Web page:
decided: June 24, 1975.
Appeal from judgment of sentence of Court of Common Pleas of Berks County, No. 860 of 1973, in case of Commonwealth of Pennsylvania v. Richard J. Dolny.
Alexander A. DiSanti, with him Richard, Brian, DiSanti & Hamilton, for appellant.
F. Ned Hand, Assistant District Attorney, with him William H. Lamb, District Attorney, for Commonwealth, appellee.
Watkins, P. J., Jacobs, Hoffman, Cercone, Price, Van der Voort, and Spaeth, JJ. Opinion by Price, J.
[ 235 Pa. Super. Page 244]
The appellant, Richard J. Dolny, was indicted*fn1 for the statutory crimes of extortion*fn2 and bribery,*fn3 and the common law crimes of blackmail, conspiracy, solicitation of a bribe, and misfeasance and nonfeasance in office.
Trial began on September 25, 1973. At the conclusion of the Commonwealth's case, a demurrer to the charges of blackmail, extortion and solicitation of a bribe was sustained. The other charges were submitted to the jury, which acquitted appellant of bribery and conspiracy and convicted him of malfeasance*fn4 and nonfeasance in office. Appellant's motions for new trial and in arrest of judgment were denied by the court en banc on November 22, 1974. On December 10, 1974, appellant was sentenced to pay a $500.00 fine plus the costs of prosecution, to make restitution, and to undergo imprisonment for a minimum of three and a maximum of twelve months.
The instant appeal was taken from the judgment of sentence. Appellant has raised eight objections which he feels warrant a new trial. We find no merit in these contentions, and will affirm.
Appellant first contends that the evidence was insufficient to sustain his conviction. In testing the sufficiency
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of the evidence, we must review the testimony in a light most favorable to the verdict winner, Commonwealth v. Palmer, 229 Pa. Superior Ct. 1, 323 A.2d 69 (1974), and where the verdict of the jury is supported by the record, we will not overturn the conviction. Commonwealth v. Zapata, 447 Pa. 322, 290 A.2d 114 (1972). So viewed, the evidence supports the jury's conclusion that appellant, as the Chief of Police of Phoenixville, permitted the illegal activities of Thomas Mastrangelo (Timmy), a known bookmaker and gambler, to continue from 1967-1970, without interference by the police department.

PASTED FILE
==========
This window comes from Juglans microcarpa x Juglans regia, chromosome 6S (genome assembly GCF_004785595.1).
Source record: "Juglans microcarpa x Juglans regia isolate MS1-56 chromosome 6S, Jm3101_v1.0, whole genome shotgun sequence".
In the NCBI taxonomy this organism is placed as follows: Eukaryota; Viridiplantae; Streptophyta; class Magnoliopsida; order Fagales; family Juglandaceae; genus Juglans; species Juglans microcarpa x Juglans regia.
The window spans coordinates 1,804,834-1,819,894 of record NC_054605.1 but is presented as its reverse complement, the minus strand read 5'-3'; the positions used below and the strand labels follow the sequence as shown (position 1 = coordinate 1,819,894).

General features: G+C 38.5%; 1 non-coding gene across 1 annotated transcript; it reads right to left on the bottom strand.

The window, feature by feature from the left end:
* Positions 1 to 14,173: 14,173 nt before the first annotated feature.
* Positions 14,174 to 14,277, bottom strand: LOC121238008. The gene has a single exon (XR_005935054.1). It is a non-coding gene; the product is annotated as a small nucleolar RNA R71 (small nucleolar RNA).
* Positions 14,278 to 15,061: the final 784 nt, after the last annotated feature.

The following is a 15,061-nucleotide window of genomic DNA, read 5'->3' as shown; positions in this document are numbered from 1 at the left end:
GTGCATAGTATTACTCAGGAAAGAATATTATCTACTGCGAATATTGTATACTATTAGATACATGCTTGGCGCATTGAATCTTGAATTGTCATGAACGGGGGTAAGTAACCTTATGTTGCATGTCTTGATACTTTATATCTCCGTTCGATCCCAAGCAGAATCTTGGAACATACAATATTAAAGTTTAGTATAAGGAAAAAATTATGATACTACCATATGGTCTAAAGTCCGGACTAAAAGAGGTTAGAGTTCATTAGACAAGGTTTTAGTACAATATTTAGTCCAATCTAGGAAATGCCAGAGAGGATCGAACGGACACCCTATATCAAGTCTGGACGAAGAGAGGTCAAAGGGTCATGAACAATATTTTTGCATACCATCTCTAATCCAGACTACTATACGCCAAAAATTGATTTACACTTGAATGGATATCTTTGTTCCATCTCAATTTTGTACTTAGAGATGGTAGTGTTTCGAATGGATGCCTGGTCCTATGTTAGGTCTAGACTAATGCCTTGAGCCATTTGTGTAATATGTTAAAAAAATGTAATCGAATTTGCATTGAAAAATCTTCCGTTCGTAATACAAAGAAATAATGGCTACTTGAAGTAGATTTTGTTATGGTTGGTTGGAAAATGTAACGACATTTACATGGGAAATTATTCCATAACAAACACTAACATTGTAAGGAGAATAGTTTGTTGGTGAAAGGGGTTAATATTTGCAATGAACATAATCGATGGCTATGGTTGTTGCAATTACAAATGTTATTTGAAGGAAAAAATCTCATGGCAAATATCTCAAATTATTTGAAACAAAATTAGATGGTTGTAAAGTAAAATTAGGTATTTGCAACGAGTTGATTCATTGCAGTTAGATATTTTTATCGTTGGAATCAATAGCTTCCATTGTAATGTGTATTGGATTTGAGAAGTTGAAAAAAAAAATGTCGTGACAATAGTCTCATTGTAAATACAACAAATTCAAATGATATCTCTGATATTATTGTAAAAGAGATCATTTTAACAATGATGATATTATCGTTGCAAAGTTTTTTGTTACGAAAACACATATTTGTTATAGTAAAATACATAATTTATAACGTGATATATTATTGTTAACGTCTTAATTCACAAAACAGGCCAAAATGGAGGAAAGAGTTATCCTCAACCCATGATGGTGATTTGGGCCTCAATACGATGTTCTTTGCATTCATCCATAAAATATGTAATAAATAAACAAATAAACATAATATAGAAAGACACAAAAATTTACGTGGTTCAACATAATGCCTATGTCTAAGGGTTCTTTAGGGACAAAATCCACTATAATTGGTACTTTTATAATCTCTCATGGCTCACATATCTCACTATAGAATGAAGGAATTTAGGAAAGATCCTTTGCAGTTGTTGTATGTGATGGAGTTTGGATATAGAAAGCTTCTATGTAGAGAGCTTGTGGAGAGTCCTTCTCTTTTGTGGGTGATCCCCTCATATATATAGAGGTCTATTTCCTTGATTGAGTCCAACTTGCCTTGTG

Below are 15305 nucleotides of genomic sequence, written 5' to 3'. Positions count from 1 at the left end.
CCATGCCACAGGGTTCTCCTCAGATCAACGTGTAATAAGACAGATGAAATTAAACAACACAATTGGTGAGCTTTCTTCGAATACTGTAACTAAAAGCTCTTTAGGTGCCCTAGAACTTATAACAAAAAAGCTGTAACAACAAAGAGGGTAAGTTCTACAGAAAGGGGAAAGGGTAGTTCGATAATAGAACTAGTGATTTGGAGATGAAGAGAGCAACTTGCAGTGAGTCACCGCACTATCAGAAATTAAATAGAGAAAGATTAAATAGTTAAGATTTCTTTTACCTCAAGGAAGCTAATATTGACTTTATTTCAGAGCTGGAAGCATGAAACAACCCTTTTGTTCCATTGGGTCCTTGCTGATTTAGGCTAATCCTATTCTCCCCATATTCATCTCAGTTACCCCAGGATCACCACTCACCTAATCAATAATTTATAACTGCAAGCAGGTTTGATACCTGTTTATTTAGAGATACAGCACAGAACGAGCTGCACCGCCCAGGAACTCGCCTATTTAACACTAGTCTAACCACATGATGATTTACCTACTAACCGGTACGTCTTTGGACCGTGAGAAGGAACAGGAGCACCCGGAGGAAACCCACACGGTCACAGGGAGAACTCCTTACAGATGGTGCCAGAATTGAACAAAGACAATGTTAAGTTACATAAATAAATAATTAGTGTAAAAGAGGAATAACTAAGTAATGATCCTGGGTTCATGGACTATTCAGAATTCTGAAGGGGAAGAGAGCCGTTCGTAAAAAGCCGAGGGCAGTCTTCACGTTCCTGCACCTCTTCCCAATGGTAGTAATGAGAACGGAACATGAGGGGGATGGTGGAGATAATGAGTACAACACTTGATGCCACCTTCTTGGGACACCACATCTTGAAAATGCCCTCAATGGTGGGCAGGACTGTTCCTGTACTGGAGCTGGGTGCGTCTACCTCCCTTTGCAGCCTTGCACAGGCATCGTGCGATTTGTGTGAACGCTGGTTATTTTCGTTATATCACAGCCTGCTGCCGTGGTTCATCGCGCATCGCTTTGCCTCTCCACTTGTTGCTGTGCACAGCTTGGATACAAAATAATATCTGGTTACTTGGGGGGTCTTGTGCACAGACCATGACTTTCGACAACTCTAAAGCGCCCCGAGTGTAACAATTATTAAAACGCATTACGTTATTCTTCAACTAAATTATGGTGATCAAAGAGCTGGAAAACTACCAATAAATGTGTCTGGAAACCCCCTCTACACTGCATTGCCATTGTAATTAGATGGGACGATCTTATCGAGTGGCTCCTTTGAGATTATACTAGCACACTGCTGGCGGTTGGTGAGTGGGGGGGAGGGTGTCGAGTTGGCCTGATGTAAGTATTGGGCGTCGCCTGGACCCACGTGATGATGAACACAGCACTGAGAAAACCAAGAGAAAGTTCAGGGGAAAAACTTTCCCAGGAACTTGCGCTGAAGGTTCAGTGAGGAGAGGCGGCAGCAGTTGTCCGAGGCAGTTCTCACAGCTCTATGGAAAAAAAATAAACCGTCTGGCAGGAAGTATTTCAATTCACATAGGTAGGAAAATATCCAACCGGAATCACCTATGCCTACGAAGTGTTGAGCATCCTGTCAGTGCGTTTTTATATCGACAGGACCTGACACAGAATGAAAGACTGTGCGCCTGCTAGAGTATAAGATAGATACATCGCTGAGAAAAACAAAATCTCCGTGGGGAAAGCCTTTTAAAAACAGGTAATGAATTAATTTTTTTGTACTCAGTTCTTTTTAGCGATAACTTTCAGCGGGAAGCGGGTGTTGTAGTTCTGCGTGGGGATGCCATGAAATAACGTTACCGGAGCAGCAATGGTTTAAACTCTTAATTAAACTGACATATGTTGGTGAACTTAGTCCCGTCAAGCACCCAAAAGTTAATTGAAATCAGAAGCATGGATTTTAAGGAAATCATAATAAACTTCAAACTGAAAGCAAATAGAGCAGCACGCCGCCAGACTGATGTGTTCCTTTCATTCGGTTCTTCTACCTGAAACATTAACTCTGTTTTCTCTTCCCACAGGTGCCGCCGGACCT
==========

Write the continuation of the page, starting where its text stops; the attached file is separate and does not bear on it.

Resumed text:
Testimony revealed that since 1951, Timmy had owned and operated a cigar store called the "Blue Jay" in Phoenixville. At the rear of the store, a gambling operation was conducted. Appellant visited the store two or three times a week when he was a patrolman, and occasionally placed a bet. When he became a sergeant, appellant increased the number of his visits to two or three times a day. He continued to place an occasional bet and accepted free cigarettes.
In 1966, appellant became the Acting Chief of Police. In an attempt to become the Chief, he drove to the Blue Jay, and asked Timmy to speak to several influential people, including Paul Mastrangelo (Paul) about the promotion. Timmy agreed to do so, took two $20.00 bills from his pocket and laid them on the car seat. Appellant said, "Thank you." Three months later, in January of 1967, appellant became the Chief of Police. Paul testified that he visited appellant shortly thereafter and told him that Timmy wanted to start crap games. In February of 1967, crap games began at Timmy's store, with the Chief's personal knowledge.
At approximately that time and continuing for six to eight weeks, Timmy gave one of his employees fifty dollars weekly, accompanied with the instruction to deliver the money to Paul and tell him it was from Timmy. Paul, in turn, was to give it to the Chief.
[ 235 Pa. Super. Page 246]
In April of 1967, Timmy began to give money directly to Paul, who turned it over to the appellant. The amount was $200 a month plus an additional $300 at Christmas. Paul gave the money to appellant at the Trio Restaurant, which he operated, by placing it in a bag containing sandwiches ordered by appellant. On at least one occasion, this procedure was witnessed by Betty Cooper, an employee of the restaurant. Payments were made on a regular basis until August of 1968, when Timmy was raided by the State Police. Thereafter, the payments were reduced in amount, except for the $300 "Christmas bonus." During this time, Timmy's gambling establishment was never raided by the Phoenixville Police Department, although it was investigated by the State Police.
Additional evidence established that before Mr. Dolny became Chief of Police, several raids were conducted at the Blue Jay. The District Justice testified that on two occasions, Chief Dolny presented evidence to the magistrate which indicated he had probable cause to search the Blue Jay. As a result, search warrants were issued and given to appellant. However, neither warrant was executed or returned to the magistrate. The evidence introduced by the Commonwealth was corroborated by several witnesses, and was clearly sufficient to sustain the jury's verdict.